Patents - Interpharma

Leader in research and development


The legal framework must be developed further to ensure that innovations are adequately protected.

Overview Exhaustion regimes Patents

Comprehensive patent protection is of fundamental importance for Switzerland as a research and pharma hub. The research and development process for a new medicinal product is long, complex and expensive – this is why so few sectors are so heavily dependent on strong patent protection.

Patent protection allows the pharmaceutical industry to finance the high investment expenditures that are necessary for research and development, since the patent protects the inventor against unauthorised commercial use of the patented invention by a third party. In this way, patent protection creates a balance between the interests of the inventor and the public good. By disclosing their invention, the researcher provides the public with access to technical progress and generates knowledge. In return, the researcher is granted a period of patent protection limited to a maximum of 20 years. In the medicines sector, practical considerations mean that this protection lasts between 10 and 15 years from the date on which the product is granted marketing authorisation.

Incentive for medical innovations

The innovations produced by the research-based pharmaceutical industry contribute to the high quality of our healthcare system. Patent protection, and the associated incentive to innovate, is a very important factor in creating a regulatory environment that is conducive to research and innovation. Digitalisation is an aspect on which great attention is focused; it is already bringing about a fundamental change in the way medicinal products are developed and used.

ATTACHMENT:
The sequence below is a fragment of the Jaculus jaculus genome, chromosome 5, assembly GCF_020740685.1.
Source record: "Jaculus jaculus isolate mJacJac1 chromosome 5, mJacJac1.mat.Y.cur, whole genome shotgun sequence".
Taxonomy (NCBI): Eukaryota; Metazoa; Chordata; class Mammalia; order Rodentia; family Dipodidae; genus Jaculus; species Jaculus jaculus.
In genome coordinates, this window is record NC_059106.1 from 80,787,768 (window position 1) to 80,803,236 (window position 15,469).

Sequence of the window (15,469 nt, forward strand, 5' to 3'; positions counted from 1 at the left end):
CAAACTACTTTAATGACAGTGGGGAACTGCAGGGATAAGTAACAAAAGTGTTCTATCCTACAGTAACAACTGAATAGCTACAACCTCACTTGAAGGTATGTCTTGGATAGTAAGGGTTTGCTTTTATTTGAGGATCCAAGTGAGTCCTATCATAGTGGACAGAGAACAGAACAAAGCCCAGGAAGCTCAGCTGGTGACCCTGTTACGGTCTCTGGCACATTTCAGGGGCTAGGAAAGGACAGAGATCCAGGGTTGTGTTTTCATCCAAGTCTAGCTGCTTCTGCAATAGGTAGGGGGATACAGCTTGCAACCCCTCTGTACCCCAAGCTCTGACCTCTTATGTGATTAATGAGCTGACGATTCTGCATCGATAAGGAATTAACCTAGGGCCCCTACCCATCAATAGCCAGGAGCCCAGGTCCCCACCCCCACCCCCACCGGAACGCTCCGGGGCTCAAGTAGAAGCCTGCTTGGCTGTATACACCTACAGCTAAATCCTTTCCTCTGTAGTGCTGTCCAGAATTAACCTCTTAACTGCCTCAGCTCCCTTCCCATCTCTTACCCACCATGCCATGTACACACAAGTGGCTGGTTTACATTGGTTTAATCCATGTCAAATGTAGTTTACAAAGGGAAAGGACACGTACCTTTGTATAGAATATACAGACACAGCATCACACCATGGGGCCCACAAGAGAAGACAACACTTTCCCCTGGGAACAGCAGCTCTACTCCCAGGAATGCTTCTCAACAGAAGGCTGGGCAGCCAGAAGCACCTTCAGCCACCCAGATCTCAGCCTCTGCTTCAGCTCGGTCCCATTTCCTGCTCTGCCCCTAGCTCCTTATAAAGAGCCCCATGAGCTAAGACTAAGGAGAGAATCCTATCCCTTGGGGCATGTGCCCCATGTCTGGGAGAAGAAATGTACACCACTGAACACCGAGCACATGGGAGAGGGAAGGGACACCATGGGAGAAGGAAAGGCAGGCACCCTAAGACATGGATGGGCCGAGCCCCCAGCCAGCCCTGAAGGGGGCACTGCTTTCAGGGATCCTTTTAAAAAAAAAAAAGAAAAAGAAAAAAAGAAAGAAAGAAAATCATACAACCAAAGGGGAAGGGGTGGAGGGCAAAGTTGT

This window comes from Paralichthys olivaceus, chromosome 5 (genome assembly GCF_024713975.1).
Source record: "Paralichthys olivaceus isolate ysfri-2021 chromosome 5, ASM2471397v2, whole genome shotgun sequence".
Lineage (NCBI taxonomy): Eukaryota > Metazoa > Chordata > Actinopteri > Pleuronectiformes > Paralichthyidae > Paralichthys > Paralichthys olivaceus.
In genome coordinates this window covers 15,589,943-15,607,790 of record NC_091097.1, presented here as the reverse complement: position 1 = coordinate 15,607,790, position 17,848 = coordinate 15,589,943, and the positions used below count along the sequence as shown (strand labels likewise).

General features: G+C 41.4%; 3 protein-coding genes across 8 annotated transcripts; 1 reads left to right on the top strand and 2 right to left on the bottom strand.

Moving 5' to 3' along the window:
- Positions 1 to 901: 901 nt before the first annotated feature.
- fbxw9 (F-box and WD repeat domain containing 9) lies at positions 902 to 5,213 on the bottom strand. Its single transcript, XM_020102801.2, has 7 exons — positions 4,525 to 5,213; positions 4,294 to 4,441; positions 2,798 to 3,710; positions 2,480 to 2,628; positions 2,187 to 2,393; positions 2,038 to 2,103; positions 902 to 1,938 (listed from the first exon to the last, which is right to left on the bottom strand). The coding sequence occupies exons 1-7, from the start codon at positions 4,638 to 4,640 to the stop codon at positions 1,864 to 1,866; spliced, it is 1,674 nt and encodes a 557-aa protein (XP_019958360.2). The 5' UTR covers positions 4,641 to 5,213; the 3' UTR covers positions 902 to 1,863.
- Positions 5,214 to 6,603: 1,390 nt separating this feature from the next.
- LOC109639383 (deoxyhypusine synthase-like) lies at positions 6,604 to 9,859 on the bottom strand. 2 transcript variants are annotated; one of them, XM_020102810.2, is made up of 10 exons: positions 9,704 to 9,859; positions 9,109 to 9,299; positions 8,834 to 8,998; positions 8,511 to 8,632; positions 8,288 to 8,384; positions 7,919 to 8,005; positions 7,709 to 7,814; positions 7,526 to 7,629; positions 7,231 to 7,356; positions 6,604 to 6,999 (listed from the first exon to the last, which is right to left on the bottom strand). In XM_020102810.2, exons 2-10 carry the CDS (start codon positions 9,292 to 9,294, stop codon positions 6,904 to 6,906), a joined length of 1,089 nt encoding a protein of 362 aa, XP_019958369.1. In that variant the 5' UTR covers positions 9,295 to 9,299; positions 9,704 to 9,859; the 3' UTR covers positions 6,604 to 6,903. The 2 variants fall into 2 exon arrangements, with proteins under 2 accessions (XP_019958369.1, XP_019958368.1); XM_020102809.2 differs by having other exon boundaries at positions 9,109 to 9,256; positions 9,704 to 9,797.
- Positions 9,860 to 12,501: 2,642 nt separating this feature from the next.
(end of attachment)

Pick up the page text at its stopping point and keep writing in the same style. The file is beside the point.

There is still no adequate form of protection for data, algorithms and the results of the data analyses that lead to innovative therapies. There is therefore a need to develop the legal framework for intellectual property (IP) in a direction that ensures adequate protection for innovations. Close cooperation between the sector and the Swiss authorities and other partners will therefore play a central role in establishing a world-leading data-protection and IP landscape for the future.

The generation of clinical data as a precondition for the authorisation of new medicinal products is a time-consuming and cost-intensive endeavour. The creator of these data is entitled to relevant compensation that must continue to be ensured in the future through modern document protection. Document protection is of elementary importance in situations in which a therapy cannot be patented.

Further information

About us

Interpharma, the association of Switzerland’s research-based pharmaceutical industry, was founded in Basel in 1933.

Interpharma informs the public about issues that are important to the research-based pharmaceutical industry in Switzerland, including the pharma market in Switzerland, healthcare and biomedical research.

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